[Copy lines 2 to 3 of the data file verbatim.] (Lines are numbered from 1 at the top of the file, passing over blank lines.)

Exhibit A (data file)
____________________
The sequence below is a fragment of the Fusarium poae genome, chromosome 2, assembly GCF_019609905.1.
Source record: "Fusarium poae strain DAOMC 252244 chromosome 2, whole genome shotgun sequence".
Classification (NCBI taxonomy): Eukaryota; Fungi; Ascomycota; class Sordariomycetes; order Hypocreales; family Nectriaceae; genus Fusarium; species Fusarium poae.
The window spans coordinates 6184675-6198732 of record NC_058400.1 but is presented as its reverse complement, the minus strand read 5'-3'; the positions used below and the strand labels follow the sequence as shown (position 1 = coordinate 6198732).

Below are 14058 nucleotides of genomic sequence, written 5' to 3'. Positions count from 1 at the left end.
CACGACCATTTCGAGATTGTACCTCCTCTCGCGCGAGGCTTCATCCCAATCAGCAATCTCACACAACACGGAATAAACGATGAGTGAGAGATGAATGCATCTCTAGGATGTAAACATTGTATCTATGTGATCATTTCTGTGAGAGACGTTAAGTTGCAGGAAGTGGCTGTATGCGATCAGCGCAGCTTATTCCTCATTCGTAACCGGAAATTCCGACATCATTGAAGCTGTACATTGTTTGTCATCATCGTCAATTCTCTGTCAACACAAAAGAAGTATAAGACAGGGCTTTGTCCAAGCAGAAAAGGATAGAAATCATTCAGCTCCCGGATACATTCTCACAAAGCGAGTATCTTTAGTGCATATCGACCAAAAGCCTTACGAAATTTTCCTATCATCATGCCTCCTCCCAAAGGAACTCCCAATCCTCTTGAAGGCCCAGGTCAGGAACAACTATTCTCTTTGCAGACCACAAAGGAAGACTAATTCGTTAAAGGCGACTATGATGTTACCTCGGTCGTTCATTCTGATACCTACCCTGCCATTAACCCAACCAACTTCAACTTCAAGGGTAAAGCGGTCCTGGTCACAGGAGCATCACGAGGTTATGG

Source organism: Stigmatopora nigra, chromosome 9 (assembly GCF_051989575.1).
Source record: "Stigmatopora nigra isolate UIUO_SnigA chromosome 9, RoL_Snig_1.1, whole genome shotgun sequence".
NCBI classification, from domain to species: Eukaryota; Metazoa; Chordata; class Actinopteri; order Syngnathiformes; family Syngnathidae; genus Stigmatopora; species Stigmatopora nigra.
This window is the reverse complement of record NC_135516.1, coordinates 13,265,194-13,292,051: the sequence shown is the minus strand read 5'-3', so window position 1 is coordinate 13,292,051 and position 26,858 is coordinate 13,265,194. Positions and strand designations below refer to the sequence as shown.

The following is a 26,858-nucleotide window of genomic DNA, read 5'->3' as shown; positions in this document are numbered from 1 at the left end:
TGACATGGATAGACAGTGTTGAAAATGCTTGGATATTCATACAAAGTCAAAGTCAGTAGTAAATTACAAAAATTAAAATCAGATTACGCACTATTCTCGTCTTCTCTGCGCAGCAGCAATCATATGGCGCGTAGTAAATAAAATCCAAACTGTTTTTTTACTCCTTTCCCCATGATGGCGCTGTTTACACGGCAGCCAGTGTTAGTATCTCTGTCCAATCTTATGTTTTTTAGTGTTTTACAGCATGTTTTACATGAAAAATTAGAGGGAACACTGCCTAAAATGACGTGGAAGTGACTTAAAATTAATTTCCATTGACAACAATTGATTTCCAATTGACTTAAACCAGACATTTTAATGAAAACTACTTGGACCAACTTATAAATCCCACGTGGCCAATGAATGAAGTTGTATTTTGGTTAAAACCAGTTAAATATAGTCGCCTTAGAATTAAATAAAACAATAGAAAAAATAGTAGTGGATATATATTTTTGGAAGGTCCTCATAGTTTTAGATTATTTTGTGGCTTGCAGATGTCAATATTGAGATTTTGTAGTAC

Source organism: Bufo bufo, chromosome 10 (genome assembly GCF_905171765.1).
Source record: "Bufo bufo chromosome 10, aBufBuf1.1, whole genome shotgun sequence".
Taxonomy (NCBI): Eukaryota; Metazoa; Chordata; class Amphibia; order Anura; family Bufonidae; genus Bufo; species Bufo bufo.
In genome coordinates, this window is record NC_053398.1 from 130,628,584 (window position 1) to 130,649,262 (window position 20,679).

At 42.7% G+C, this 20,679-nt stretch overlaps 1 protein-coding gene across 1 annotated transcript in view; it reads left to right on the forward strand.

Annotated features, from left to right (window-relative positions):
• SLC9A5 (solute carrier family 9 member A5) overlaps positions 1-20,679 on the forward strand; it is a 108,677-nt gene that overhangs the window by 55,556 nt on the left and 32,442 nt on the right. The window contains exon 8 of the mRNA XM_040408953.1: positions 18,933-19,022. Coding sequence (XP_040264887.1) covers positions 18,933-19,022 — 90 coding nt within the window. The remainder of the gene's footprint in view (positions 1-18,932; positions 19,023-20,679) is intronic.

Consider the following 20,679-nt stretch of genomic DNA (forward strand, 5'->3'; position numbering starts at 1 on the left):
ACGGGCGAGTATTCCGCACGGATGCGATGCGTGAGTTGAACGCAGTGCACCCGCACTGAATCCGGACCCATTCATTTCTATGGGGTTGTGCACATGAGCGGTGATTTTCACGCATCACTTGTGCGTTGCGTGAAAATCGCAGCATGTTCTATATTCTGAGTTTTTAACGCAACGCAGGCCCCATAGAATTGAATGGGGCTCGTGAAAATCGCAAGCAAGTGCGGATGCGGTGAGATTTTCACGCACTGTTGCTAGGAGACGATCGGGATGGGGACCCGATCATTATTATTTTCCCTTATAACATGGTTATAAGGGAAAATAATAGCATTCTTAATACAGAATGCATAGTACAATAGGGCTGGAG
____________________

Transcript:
Source record: "Fusarium poae strain DAOMC 252244 chromosome 2, whole genome shotgun sequence".
Classification (NCBI taxonomy): Eukaryota; Fungi; Ascomycota; class Sordariomycetes; order Hypocreales; family Nectriaceae; genus Fusarium; species Fusarium poae.